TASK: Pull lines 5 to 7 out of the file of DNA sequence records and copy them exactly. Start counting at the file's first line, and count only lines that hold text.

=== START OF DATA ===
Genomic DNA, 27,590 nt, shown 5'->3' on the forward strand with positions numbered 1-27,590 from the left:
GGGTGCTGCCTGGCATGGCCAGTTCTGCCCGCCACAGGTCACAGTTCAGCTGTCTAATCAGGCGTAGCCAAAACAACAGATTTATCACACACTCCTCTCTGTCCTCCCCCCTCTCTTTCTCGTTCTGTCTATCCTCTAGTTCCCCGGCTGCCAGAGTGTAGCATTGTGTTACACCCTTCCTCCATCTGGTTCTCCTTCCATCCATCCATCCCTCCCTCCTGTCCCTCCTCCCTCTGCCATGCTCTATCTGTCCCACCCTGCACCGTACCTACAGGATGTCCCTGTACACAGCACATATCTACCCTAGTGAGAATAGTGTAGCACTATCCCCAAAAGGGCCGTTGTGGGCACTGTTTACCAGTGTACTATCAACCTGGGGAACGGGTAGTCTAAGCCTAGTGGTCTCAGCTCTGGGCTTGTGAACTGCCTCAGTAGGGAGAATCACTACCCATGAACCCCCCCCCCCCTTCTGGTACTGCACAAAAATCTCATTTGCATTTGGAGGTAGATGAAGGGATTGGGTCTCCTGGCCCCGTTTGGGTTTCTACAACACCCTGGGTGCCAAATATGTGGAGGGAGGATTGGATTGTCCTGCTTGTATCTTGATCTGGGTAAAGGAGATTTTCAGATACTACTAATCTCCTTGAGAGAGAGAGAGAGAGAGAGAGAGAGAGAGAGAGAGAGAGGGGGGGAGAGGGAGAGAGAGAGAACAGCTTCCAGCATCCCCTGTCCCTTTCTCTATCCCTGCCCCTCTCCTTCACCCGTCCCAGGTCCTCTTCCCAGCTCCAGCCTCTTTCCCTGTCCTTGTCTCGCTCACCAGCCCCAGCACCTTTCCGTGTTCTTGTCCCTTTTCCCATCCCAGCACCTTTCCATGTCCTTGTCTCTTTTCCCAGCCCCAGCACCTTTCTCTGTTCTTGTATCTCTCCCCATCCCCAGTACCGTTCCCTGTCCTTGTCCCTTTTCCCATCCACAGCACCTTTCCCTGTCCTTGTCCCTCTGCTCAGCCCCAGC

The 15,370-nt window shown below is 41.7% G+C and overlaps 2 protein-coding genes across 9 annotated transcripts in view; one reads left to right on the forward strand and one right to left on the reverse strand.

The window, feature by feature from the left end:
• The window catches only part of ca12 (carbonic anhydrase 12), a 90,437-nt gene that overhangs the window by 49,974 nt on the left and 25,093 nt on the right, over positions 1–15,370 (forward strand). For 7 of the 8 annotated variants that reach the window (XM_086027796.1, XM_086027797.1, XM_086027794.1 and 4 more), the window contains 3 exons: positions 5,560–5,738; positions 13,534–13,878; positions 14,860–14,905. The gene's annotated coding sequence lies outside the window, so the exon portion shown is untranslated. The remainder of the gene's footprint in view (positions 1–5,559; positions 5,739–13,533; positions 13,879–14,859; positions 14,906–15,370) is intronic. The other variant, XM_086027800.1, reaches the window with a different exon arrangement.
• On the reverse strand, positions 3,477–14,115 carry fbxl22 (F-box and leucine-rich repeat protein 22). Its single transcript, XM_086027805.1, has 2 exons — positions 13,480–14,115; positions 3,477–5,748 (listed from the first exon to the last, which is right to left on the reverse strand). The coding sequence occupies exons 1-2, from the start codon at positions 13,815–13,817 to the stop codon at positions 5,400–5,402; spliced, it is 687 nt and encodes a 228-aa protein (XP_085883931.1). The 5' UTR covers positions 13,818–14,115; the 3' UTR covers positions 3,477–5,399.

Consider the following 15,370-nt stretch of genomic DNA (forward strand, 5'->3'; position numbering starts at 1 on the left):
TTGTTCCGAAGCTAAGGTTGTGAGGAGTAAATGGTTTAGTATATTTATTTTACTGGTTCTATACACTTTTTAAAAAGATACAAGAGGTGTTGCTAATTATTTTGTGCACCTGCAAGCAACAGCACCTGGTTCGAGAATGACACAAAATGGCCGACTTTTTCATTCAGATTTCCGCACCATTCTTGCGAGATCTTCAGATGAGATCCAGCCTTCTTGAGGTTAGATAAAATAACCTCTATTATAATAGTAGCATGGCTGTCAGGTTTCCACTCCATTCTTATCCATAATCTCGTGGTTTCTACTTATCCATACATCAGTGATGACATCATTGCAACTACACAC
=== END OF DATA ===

• The window catches only part of ca12 (carbonic anhydrase 12), a 90,437-nt gene that overhangs the window by 49,974 nt on the left and 25,093 nt on the right, over positions 1–15,370 (forward strand). For 7 of the 8 annotated variants that reach the window (XM_086027796.1, XM_086027797.1, XM_086027794.1 and 4 more), the window contains 3 exons: positions 5,560–5,738; positions 13,534–13,878; positions 14,860–14,905. The gene's annotated coding sequence lies outside the window, so the exon portion shown is untranslated. The remainder of the gene's footprint in view (positions 1–5,559; positions 5,739–13,533; positions 13,879–14,859; positions 14,906–15,370) is intronic. The other variant, XM_086027800.1, reaches the window with a different exon arrangement.
• On the reverse strand, positions 3,477–14,115 carry fbxl22 (F-box and leucine-rich repeat protein 22). Its single transcript, XM_086027805.1, has 2 exons — positions 13,480–14,115; positions 3,477–5,748 (listed from the first exon to the last, which is right to left on the reverse strand). The coding sequence occupies exons 1-2, from the start codon at positions 13,815–13,817 to the stop codon at positions 5,400–5,402; spliced, it is 687 nt and encodes a 228-aa protein (XP_085883931.1). The 5' UTR covers positions 13,818–14,115; the 3' UTR covers positions 3,477–5,399.

Consider the following 15,370-nt stretch of genomic DNA (forward strand, 5'->3'; position numbering starts at 1 on the left):